Her Boldness and Courage
She stooped to folly but did not make a compromise with the new situation. She did not tacitly agree to align herself with circumstances. Hence she had to remain miserable ever afterwards. When Heathcliff returned she did not resort to prudence for a second time and receive him with her natural delight. She told her husband, “I know you didn’t like him. Yet, for my sake you must be friends now.” When the question of calling him arose, Linton suggested that the kitchen is a more appropriate place for him. At this she boldly said,
“No, I cannot sit in the kitchen. Set two tables here, Ellen-one for your master and Miss Isabella, being gentry, the other for Heathcliff and myself, being of the lower orders. Will that please you, dear? Or, must I have a fire elsewhere? If so, give directions, I’ll run down and secure my guest. I’m afraid the joy is too great to be real.”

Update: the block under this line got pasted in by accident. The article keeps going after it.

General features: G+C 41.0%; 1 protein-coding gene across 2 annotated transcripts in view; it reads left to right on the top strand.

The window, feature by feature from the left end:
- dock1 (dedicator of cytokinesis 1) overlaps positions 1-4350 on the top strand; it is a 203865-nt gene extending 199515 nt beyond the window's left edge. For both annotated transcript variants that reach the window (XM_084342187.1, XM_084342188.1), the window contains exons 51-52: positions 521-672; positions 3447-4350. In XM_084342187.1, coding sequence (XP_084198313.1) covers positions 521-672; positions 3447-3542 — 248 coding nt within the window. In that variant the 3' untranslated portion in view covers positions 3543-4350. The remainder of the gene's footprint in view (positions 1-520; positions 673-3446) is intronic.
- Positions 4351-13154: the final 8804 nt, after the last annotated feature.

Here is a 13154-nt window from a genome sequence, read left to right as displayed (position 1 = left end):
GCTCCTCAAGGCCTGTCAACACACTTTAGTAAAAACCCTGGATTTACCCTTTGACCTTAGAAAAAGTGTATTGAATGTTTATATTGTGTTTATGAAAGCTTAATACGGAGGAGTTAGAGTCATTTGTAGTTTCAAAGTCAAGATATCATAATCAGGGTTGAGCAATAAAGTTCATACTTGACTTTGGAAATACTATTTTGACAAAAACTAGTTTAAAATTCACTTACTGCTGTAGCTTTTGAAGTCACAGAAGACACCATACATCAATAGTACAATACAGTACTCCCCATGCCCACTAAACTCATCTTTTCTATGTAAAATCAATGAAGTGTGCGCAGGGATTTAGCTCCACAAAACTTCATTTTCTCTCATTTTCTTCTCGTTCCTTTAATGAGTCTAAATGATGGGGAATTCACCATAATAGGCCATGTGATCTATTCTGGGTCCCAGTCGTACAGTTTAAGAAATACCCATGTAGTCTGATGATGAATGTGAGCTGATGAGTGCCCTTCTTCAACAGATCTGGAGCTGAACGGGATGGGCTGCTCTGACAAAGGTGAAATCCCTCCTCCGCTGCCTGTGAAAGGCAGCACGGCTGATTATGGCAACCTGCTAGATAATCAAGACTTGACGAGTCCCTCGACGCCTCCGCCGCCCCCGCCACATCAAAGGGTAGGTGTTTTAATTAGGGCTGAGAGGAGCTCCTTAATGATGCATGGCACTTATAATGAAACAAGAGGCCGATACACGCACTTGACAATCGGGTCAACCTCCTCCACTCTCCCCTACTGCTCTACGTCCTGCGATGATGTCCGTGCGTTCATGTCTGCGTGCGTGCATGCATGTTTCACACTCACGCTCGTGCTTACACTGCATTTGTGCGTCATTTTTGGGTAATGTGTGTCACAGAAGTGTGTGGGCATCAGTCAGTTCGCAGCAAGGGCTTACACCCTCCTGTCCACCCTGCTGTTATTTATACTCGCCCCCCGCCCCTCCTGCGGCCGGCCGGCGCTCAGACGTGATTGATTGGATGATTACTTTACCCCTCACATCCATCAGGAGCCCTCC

Her Influence over Heathcliff
She was the only person who could bend Heathcliff to her will. Her manner of welcome to him at Thrushcross Grange wrought a transformation in him and he altered his horrible designs. Had Linton and Isabella been more sensible and discerning, she might have saved Isabella from the hold of Heathcliff. Undoubtedly she understood him fully well. Once she made the mistake, the flood gates of the elemental fury were opened wide.